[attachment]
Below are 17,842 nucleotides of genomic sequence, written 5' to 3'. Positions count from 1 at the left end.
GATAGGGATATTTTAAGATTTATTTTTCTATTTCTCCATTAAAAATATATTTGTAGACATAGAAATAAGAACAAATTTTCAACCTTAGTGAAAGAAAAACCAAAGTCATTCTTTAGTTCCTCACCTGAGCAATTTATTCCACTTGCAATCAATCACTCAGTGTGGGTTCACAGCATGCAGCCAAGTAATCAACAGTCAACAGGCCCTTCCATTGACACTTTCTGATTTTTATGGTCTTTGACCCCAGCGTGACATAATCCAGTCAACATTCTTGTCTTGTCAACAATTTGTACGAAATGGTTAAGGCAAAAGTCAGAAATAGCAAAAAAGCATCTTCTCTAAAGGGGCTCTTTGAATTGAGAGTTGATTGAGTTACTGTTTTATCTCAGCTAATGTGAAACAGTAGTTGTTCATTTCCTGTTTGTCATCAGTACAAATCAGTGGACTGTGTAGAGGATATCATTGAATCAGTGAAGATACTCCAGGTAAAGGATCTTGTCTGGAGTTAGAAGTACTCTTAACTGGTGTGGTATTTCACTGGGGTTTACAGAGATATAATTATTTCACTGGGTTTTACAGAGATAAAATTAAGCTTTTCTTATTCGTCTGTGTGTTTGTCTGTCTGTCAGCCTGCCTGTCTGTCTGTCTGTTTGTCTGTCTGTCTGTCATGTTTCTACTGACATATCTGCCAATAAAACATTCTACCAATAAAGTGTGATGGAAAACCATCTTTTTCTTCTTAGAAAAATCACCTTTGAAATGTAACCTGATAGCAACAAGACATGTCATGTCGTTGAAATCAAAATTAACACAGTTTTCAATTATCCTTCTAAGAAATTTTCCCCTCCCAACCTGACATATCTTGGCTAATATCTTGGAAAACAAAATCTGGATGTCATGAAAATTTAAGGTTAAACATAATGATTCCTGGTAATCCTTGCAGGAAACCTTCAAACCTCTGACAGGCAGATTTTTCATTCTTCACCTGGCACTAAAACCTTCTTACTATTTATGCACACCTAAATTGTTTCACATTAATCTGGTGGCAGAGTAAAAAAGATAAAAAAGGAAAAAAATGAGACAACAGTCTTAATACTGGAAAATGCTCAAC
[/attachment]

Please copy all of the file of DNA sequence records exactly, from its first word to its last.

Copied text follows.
Below are 17,842 nucleotides of genomic sequence, written 5' to 3'. Positions count from 1 at the left end.
GATAGGGATATTTTAAGATTTATTTTTCTATTTCTCCATTAAAAATATATTTGTAGACATAGAAATAAGAACAAATTTTCAACCTTAGTGAAAGAAAAACCAAAGTCATTCTTTAGTTCCTCACCTGAGCAATTTATTCCACTTGCAATCAATCACTCAGTGTGGGTTCACAGCATGCAGCCAAGTAATCAACAGTCAACAGGCCCTTCCATTGACACTTTCTGATTTTTATGGTCTTTGACCCCAGCGTGACATAATCCAGTCAACATTCTTGTCTTGTCAACAATTTGTACGAAATGGTTAAGGCAAAAGTCAGAAATAGCAAAAAAGCATCTTCTCTAAAGGGGCTCTTTGAATTGAGAGTTGATTGAGTTACTGTTTTATCTCAGCTAATGTGAAACAGTAGTTGTTCATTTCCTGTTTGTCATCAGTACAAATCAGTGGACTGTGTAGAGGATATCATTGAATCAGTGAAGATACTCCAGGTAAAGGATCTTGTCTGGAGTTAGAAGTACTCTTAACTGGTGTGGTATTTCACTGGGGTTTACAGAGATATAATTATTTCACTGGGTTTTACAGAGATAAAATTAAGCTTTTCTTATTCGTCTGTGTGTTTGTCTGTCTGTCAGCCTGCCTGTCTGTCTGTCTGTTTGTCTGTCTGTCTGTCATGTTTCTACTGACATATCTGCCAATAAAACATTCTACCAATAAAGTGTGATGGAAAACCATCTTTTTCTTCTTAGAAAAATCACCTTTGAAATGTAACCTGATAGCAACAAGACATGTCATGTCGTTGAAATCAAAATTAACACAGTTTTCAATTATCCTTCTAAGAAATTTTCCCCTCCCAACCTGACATATCTTGGCTAATATCTTGGAAAACAAAATCTGGATGTCATGAAAATTTAAGGTTAAACATAATGATTCCTGGTAATCCTTGCAGGAAACCTTCAAACCTCTGACAGGCAGATTTTTCATTCTTCACCTGGCACTAAAACCTTCTTACTATTTATGCACACCTAAATTGTTTCACATTAATCTGGTGGCAGAGTAAAAAAGATAAAAAAGGAAAAAAATGAGACAACAGTCTTAATACTGGAAAATGCTCAAC